Teen waits 14 hours with broken back
By ZOE SATHERLEY
A LISMORE teenager who broke his back in a car accident waited for 14 hours while doctors tried to find a spinal care bed for him.
Rhys Baxter's parents, Marina and Steve, want to know why.
Their 19-year-old son is now a paraplegic, convalescing in a Sydney rehabilitation hospital.
Although his spinal injury was so acute that he would have become a paraplegic anyway, Dr Chris Gavaghan, director of emergency at Lismore Base Hospital (LBH), said yesterday that the teenager's case highlighted an ongoing cross-border political dispute about where patients could be treated.
He said Rhys was declined a special spinal care bed (which LBH does not have) in a Brisbane hospital because he was a NSW patient.
"This is neither the first nor only instance when this has occurred," he said.
Dr Gavaghan personally spent five-and-a-half hours ringing NSW hospitals searching for a bed for the young man who had a severe spinal injury, a broken shoulder and a punctured lung.
But Chris Crawford, administrator of the Northern Rivers Area Health Service, said under the Australian Health Care Agreement, Queensland and NSW facilities were obliged to evaluate cross-border patients on the basis of clinical need, not their place of residence.
"The 42-bed Spinal Injuries Unit at Princess Alexandra Hospital was at maximum occupancy," he said.
"Consequently, Rhys was transferred to Sydney's Royal North Shore Hospital (RNS).
"During the patient's stay in LBH, he was under the care of a highly skilled and experienced emergency medical team, and monitored closely."
Following the accident on September 8 at Numulgi on a cold and wet night, the teenager was trapped in his overturned car, unable to move.
"I lay there all night, in bare feet, shorts and a T-shirt, freezing, in excruciating pain, praying to live and concentrating on just breathing," he said. "I knew my back was broken because I couldn't feel my legs."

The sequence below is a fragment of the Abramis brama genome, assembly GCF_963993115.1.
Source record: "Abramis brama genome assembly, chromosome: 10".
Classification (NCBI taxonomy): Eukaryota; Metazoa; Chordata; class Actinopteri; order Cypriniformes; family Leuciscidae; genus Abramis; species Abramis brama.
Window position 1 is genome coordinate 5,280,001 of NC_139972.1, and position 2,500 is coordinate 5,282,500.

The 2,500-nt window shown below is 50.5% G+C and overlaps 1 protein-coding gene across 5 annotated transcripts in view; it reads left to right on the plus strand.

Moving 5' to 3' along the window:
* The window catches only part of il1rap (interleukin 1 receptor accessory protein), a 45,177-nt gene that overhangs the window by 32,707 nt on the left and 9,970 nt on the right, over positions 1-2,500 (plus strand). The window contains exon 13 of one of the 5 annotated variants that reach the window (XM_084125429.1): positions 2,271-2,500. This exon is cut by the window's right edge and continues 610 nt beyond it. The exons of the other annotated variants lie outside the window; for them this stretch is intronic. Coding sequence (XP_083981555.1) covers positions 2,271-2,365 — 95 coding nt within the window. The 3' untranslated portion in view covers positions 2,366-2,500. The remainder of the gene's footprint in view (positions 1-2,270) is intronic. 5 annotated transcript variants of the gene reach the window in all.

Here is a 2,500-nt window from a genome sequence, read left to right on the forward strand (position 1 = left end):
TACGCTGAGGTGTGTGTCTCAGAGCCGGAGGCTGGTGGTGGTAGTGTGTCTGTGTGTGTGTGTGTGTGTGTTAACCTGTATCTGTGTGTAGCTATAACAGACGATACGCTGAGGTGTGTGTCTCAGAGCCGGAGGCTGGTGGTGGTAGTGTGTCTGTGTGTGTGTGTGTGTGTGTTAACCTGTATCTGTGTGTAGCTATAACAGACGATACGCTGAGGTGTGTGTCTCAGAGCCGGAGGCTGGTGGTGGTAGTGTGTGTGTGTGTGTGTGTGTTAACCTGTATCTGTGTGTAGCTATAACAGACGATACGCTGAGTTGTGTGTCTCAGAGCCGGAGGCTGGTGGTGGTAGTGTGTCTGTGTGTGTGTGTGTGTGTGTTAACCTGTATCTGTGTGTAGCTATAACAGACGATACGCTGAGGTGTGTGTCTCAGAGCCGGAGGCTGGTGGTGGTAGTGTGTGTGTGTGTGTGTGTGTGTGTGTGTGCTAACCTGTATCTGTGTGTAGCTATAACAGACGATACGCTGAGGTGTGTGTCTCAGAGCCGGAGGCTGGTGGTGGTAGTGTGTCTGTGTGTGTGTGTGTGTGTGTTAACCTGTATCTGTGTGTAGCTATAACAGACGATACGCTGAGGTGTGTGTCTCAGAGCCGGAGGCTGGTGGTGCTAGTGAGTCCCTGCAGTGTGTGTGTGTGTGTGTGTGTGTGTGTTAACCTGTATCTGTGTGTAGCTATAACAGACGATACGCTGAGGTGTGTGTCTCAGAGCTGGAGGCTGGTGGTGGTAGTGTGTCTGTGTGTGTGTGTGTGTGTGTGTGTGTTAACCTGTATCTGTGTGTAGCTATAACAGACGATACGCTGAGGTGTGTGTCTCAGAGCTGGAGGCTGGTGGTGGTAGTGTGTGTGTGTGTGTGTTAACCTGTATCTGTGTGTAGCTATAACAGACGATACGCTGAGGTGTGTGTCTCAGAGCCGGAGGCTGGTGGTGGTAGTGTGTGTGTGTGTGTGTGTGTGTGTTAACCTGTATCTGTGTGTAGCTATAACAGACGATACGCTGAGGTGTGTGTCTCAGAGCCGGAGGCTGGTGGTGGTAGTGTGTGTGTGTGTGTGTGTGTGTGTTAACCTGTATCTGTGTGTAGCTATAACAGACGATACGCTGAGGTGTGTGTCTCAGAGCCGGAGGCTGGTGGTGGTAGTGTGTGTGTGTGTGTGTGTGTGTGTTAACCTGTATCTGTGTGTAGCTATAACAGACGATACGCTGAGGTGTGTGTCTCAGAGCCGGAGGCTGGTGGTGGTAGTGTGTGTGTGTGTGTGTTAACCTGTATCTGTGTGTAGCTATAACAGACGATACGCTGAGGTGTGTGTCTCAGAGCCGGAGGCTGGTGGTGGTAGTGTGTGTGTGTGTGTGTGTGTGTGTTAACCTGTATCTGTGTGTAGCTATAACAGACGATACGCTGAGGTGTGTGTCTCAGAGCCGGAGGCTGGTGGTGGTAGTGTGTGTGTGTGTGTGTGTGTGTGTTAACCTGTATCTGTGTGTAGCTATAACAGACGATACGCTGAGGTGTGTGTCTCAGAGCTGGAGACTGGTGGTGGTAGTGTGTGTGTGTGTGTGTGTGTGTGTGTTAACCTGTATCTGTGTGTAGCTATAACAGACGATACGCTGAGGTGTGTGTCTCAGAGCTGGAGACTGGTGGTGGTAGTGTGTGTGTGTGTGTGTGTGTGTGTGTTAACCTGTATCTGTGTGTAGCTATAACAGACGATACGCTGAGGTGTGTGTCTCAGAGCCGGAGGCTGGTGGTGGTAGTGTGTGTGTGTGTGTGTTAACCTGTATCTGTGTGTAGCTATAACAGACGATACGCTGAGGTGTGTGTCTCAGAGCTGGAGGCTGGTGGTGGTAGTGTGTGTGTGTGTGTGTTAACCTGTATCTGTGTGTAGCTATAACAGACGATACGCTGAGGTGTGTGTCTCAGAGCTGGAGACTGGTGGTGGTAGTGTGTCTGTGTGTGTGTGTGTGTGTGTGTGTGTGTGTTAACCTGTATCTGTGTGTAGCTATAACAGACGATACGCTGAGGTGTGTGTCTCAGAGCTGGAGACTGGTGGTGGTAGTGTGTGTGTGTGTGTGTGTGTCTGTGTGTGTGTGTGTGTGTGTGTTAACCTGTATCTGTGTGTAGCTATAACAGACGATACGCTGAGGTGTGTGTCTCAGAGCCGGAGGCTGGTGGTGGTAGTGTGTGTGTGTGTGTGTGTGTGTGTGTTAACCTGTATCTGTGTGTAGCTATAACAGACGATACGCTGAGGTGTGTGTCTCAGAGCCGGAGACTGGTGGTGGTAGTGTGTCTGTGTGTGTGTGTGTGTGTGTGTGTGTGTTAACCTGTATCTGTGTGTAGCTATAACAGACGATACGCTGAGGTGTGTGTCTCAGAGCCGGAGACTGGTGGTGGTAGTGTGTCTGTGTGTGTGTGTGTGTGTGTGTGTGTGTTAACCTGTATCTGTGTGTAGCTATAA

A passing motorist found Rhys, who had only had his P-plates for four weeks, at dawn.
At Lismore Base Hospital Dr Gavaghan was on duty.
He said Rhys had an acute T6 spinal injury.
"The usual and best practice for this is to arrange a bed in the nearest spinal injuries unit ? in this case, Princess Alexandra Hospital in Brisbane," he said.
"I spoke with the doctor who was on call and he intimated that it would definitely be best for him to be transferred to his unit.
"But after discussion with the unit medical director this was declined because he was a NSW patient."
Dr Gavaghan said that it was not uncommon for Brisbane hospitals to refuse to take NSW residents despite Tweed Hospital being the first port of call for many Gold Coast residents.
"Both State governments need to sit down and urgently address this issue," he said.
"It seems they have lost their compassion and humanity because of cost cutting pressure from Treasury."
A spokesman for NSW Health Minister Morris Iemma said under the Australian Health Care Agreement, serious cases like spinal care patients, could be transferred interstate based on what doctors deemed most appropriate.
A spokesperson for Queensland Health said they had not had enough time to speak with those staff involved in the incident but would immediately investigate the matter.
Read Monday's Star when Rhys Baxter talks about his ordeal.
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